It started with a selection of re-voxes, it led her to a starting a band with Loxy & Resound, now she’s the voice behind some of the most in-demand autonomic records in years…
This is the story of Danish songwriter Alia Fresco.
The name sounds like an alias because it is. She’s actually been making music longer than her Soundcloud suggests, under a completely different guise in a completely different world. But it’s her role as Alia that we need to pay attention to.
Many of us have been paying attention since her soul arresting low tones played a lead role in Kid Drama and dBridge’s fifth instalment of the HeartDrive series. Famously tracklist-free and full of oddities and odysseys that often don’t ever see the official light of day, no one knew what the tracks were. Until last month…
Following a selection of collaborations with fellow Dane Beastie Respond and Kid Drama, her self-titled EP (released on Kid Drama’s CNVX imprint) is her biggest release to date. A veritable entrance theme into the electronic ring, it’s powered by a dynamic that’s raw, fragile yet extremely powerful and she’s already being heralded by some commentators as the face of a whole new style of autonomic pop. And so marks the start of a whole new chapter for the Danish songwriter. Here’s what we know…
Where does this all begin?
I’ve been writing and releasing music for about 10 years. I created Alia Fresco as an outlet for the more experimental side of me. She’s a playground for my darker and minimal side. Everything else I’ve done officially has been in the pop vein, but deep down I’m completely unfaithful to any genre. So Alia became my outlet to do anything and not think too much about where it would fit. I haven’t connected the two worlds yet even though my latest album under my Danish name leans a bit more towards what I do as Alia in the sense that it is more melancholic and introverted than my previous releases. I wrote, recorded and produced the album myself so there are a lot of flaws which also is a new chapter for me. Up until that I worked with established producers for all my projects.
How did you end up forming Levels with Loxy and Resound then?
The very first thing I did as Alia was revoxes of random tracks I found interesting – like dBridge’s Ur A Sta and Beastie Respond’s Syncopy. Beastie Respond got in touch and we made a track called Wait For Me which attracted some attention in the UK. Loxy got in touch, dBridge got in touch. Resound did too. We did quite a few tracks together than we decided to make a group and release them. So that was me, Loxy and Resound. dBridge also collaborated on a track, too.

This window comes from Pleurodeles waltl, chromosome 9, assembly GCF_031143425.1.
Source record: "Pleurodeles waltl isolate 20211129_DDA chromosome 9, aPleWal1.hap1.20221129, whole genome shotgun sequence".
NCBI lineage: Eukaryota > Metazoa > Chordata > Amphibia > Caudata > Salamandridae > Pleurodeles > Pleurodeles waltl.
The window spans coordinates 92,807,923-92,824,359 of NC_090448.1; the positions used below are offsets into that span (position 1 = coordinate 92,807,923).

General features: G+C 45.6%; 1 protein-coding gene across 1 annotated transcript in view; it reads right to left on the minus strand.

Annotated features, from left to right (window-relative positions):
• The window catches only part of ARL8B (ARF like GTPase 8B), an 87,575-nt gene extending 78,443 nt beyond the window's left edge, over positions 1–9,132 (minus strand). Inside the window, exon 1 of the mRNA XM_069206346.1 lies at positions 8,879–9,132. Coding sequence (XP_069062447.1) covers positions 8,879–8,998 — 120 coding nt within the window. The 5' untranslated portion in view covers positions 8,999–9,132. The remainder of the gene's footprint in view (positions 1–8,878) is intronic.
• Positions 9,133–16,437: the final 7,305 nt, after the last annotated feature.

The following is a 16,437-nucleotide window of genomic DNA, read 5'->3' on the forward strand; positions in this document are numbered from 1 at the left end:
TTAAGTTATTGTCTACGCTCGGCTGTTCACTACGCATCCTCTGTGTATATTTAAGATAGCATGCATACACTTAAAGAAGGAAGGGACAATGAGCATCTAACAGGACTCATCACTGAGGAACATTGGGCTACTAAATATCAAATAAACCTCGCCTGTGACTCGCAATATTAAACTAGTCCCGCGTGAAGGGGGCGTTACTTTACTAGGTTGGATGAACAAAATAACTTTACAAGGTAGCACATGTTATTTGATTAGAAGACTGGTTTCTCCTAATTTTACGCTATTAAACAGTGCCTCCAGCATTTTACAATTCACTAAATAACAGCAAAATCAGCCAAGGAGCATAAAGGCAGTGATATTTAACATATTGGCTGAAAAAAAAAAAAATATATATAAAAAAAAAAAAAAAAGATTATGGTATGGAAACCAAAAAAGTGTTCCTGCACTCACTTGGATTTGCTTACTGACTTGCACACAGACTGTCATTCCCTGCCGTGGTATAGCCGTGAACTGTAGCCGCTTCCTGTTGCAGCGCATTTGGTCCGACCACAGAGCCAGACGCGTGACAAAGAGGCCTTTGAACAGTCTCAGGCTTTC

Such a cool super group!
I never met them before collaborating. We were literally just vibing on each other’s music. It felt fresh. That was definitely a very welcome change for me coming from major label projects in Denmark where everything is about targets and visual identify.
So that must have been the link to Kid Drama?
Yeah Damon was doing a lot of things with dBridge and we ended up working with each other on Wasted Time.
Suddenly the HeartDrive mix came along… And we’ve been craving these tracks ever since. Have you played it cool like Darren and Damon?
No not at all! I want to say I’ve been waiting to get them out for years – that’s how long it feels. It was that long with Ordinary Thing, I wrote that two years back. The latest one was Guys Like You which we did last summer But yeah I’ve wanted it out for ages. Ages! But that’s how it works isn’t it? Waiting for the right moment.
100%. Break Me Out is the most powerful one for me.
Me too. It was hard to write because there isn’t a lot of harmony to support the melody. It was a challenge – but a good one. That’s why I love doing electronic music like this, because it really pushes me. I write for other people, too. Usually there’ll be a pole chord progression that helps the melody come easier but with music like this melody is harder to really fine-tune.
Has this opened the doors to a whole new world of music for you as a fan then?
From the creative side of things yes, but I’ve dipped into a lot of UK music over the years. Not that I can name drop all the labels and producers, but I hear stuff and I vibe… Especially on the more melancholy side of it all.
You write and produce yourself, so what do you make of the difference between real song writers and feature singers in electronic music?
I think in vocal projects the DJ/producers often take up all focus. I understand why a lot attention is on the production and the DJ, but a writer and vocalist has a huge role and can influence the track in many ways. A song can completely change the direction and shape of a track. Historically I think the tendency was that if you’re a woman who collaborated with a DJ or producer you were getting second place. This hasn’t been the case with the Alia Fresco projects though. I’ve gotten a lot of respect from the guys and I’m amazed at the skill and vibe they bring.
How did it work with Damon on the beats for your latest tracks?
It was a very easy and clear partnership, actually… He would send over a sketch and I would come back with a topline melody idea and send it back and we’d send it back and forth a few times. He finished the production once we were happy with the topline. It definitely made it easier that the tracks were so raw, but complete from the beginning. We hit on a real sound and vibe that has helped me create a real direction for Alia for the future…
Yeah about the future… What’s next?
A lot of ideas, a lot of projects, a lot of things that haven’t quite been finished yet but are incubation. Wait and see…